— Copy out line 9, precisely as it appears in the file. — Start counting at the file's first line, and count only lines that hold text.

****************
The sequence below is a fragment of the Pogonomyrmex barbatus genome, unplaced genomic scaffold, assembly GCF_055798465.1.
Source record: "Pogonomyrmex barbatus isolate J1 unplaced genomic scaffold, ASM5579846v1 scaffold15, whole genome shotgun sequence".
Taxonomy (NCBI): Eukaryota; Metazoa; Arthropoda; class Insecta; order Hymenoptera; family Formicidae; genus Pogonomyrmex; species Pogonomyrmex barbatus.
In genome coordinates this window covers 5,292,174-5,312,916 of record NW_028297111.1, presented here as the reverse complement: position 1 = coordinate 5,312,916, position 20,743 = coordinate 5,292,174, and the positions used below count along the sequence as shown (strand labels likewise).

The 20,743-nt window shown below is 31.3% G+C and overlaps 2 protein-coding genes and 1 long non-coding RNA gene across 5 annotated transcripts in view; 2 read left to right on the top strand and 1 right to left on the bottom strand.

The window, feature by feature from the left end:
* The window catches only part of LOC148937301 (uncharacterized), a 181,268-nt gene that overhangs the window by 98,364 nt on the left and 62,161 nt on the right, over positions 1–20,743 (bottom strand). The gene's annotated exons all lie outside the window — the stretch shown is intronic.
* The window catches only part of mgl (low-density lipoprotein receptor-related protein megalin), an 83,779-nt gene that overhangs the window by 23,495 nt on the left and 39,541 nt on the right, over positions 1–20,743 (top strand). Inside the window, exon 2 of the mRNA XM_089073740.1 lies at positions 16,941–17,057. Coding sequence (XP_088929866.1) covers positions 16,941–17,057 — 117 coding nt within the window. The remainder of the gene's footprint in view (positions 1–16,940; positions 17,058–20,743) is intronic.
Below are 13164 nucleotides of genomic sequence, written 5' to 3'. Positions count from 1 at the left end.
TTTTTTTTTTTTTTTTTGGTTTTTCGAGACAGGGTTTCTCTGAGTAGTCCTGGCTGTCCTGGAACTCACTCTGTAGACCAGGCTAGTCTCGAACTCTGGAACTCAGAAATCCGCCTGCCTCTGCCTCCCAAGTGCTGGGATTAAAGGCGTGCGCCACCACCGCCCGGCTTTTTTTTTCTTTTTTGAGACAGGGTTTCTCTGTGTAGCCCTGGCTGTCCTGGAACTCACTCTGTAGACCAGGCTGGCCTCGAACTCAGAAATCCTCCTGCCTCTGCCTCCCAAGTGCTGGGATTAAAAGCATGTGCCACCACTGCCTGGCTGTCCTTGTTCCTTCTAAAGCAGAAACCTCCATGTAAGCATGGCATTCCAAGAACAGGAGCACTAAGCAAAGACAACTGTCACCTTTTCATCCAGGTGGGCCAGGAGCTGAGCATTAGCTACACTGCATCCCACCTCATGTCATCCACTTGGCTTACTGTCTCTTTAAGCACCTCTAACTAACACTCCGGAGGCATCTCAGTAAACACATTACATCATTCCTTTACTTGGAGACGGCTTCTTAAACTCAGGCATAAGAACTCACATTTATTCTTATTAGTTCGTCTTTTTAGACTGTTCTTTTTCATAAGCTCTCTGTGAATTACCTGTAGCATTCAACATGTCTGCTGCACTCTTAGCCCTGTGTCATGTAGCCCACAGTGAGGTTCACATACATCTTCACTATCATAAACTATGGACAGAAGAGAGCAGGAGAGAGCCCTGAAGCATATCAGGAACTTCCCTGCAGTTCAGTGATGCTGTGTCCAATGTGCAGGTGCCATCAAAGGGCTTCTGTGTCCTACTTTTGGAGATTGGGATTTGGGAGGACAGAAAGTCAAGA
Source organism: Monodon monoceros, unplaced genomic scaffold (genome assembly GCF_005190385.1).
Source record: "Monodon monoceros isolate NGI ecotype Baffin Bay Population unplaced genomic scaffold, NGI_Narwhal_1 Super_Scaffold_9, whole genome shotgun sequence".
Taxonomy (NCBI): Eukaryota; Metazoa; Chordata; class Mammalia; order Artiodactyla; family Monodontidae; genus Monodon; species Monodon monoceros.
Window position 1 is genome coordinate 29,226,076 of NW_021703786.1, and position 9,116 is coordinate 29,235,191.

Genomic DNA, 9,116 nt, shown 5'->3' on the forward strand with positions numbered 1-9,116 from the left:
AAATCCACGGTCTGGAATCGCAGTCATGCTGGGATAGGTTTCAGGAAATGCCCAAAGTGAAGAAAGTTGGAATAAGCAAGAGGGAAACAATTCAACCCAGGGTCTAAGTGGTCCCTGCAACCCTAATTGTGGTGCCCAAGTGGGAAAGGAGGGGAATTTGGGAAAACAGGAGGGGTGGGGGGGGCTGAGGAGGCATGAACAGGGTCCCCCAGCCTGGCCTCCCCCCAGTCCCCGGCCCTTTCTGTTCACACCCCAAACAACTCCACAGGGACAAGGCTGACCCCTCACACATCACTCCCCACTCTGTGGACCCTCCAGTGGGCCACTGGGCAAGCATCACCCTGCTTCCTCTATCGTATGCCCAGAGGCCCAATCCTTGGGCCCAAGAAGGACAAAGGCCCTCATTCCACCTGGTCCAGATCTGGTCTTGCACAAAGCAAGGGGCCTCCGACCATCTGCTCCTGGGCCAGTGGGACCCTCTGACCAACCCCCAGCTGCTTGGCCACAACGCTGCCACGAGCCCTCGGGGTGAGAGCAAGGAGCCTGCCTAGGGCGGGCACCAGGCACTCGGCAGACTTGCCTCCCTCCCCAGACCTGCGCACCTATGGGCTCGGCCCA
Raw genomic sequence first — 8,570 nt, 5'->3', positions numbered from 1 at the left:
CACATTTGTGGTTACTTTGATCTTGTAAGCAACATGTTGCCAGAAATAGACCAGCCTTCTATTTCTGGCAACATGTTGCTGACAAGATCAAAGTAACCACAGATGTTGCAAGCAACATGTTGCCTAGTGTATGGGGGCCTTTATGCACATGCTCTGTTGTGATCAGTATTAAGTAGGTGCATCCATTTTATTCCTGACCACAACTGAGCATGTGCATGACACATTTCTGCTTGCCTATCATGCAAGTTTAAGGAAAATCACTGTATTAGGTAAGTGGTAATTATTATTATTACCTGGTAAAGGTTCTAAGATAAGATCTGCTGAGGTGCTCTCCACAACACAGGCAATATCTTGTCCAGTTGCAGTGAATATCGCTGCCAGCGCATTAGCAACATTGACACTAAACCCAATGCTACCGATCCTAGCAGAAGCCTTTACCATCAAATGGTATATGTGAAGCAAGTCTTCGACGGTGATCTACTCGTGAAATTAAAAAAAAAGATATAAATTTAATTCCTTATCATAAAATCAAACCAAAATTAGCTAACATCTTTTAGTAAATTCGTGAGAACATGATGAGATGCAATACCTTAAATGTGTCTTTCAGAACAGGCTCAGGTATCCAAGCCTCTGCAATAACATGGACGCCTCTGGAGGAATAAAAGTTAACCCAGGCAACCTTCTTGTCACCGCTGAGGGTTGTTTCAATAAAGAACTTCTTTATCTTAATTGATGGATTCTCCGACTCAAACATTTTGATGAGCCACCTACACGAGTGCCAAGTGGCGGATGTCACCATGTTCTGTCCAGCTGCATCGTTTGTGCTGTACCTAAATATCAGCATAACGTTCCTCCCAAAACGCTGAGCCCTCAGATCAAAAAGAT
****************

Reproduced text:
Below are 13164 nucleotides of genomic sequence, written 5' to 3'. Positions count from 1 at the left end.